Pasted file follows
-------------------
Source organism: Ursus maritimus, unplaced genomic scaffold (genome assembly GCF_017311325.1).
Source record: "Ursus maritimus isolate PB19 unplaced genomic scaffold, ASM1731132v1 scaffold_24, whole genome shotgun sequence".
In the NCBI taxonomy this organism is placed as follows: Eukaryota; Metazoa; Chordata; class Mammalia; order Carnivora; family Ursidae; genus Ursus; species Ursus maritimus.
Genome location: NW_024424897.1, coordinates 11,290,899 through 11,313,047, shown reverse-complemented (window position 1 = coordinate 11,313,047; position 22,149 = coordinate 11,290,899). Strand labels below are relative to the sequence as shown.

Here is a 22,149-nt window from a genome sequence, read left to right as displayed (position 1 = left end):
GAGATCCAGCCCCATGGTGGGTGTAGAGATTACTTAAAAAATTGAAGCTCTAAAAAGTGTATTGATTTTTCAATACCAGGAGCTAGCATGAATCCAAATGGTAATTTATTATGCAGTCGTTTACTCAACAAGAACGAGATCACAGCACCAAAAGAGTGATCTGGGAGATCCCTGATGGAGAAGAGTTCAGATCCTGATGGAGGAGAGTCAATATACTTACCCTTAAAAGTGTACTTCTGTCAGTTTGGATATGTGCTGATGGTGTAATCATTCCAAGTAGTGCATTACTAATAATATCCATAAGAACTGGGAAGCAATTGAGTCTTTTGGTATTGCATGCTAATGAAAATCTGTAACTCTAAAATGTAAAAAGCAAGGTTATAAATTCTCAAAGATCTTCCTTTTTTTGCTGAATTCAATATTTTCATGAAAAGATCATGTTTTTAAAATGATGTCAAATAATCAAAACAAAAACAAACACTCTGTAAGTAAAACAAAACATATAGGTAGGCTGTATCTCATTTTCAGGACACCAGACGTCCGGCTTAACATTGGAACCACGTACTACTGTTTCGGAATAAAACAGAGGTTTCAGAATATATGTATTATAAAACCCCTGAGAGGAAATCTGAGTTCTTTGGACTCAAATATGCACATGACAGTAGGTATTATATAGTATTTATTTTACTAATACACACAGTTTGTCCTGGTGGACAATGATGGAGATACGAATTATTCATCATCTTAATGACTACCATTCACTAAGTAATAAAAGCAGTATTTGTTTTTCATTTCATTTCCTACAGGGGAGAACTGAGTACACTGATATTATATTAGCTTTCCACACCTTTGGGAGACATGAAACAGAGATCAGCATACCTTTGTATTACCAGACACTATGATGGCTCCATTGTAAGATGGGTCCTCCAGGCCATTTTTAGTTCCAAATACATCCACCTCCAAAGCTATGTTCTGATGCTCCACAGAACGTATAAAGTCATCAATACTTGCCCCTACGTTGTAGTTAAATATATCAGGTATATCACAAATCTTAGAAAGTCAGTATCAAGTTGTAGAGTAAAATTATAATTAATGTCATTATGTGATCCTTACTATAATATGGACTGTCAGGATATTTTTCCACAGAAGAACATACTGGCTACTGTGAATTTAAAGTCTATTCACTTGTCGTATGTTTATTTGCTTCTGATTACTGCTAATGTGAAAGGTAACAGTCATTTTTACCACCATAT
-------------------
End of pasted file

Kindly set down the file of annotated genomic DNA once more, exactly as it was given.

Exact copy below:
Source organism: Ursus maritimus, unplaced genomic scaffold (genome assembly GCF_017311325.1).
Source record: "Ursus maritimus isolate PB19 unplaced genomic scaffold, ASM1731132v1 scaffold_24, whole genome shotgun sequence".
In the NCBI taxonomy this organism is placed as follows: Eukaryota; Metazoa; Chordata; class Mammalia; order Carnivora; family Ursidae; genus Ursus; species Ursus maritimus.
Genome location: NW_024424897.1, coordinates 11,290,899 through 11,313,047, shown reverse-complemented (window position 1 = coordinate 11,313,047; position 22,149 = coordinate 11,290,899). Strand labels below are relative to the sequence as shown.

Here is a 22,149-nt window from a genome sequence, read left to right as displayed (position 1 = left end):
GAGATCCAGCCCCATGGTGGGTGTAGAGATTACTTAAAAAATTGAAGCTCTAAAAAGTGTATTGATTTTTCAATACCAGGAGCTAGCATGAATCCAAATGGTAATTTATTATGCAGTCGTTTACTCAACAAGAACGAGATCACAGCACCAAAAGAGTGATCTGGGAGATCCCTGATGGAGAAGAGTTCAGATCCTGATGGAGGAGAGTCAATATACTTACCCTTAAAAGTGTACTTCTGTCAGTTTGGATATGTGCTGATGGTGTAATCATTCCAAGTAGTGCATTACTAATAATATCCATAAGAACTGGGAAGCAATTGAGTCTTTTGGTATTGCATGCTAATGAAAATCTGTAACTCTAAAATGTAAAAAGCAAGGTTATAAATTCTCAAAGATCTTCCTTTTTTTGCTGAATTCAATATTTTCATGAAAAGATCATGTTTTTAAAATGATGTCAAATAATCAAAACAAAAACAAACACTCTGTAAGTAAAACAAAACATATAGGTAGGCTGTATCTCATTTTCAGGACACCAGACGTCCGGCTTAACATTGGAACCACGTACTACTGTTTCGGAATAAAACAGAGGTTTCAGAATATATGTATTATAAAACCCCTGAGAGGAAATCTGAGTTCTTTGGACTCAAATATGCACATGACAGTAGGTATTATATAGTATTTATTTTACTAATACACACAGTTTGTCCTGGTGGACAATGATGGAGATACGAATTATTCATCATCTTAATGACTACCATTCACTAAGTAATAAAAGCAGTATTTGTTTTTCATTTCATTTCCTACAGGGGAGAACTGAGTACACTGATATTATATTAGCTTTCCACACCTTTGGGAGACATGAAACAGAGATCAGCATACCTTTGTATTACCAGACACTATGATGGCTCCATTGTAAGATGGGTCCTCCAGGCCATTTTTAGTTCCAAATACATCCACCTCCAAAGCTATGTTCTGATGCTCCACAGAACGTATAAAGTCATCAATACTTGCCCCTACGTTGTAGTTAAATATATCAGGTATATCACAAATCTTAGAAAGTCAGTATCAAGTTGTAGAGTAAAATTATAATTAATGTCATTATGTGATCCTTACTATAATATGGACTGTCAGGATATTTTTCCACAGAAGAACATACTGGCTACTGTGAATTTAAAGTCTATTCACTTGTCGTATGTTTATTTGCTTCTGATTACTGCTAATGTGAAAGGTAACAGTCATTTTTACCACCATAT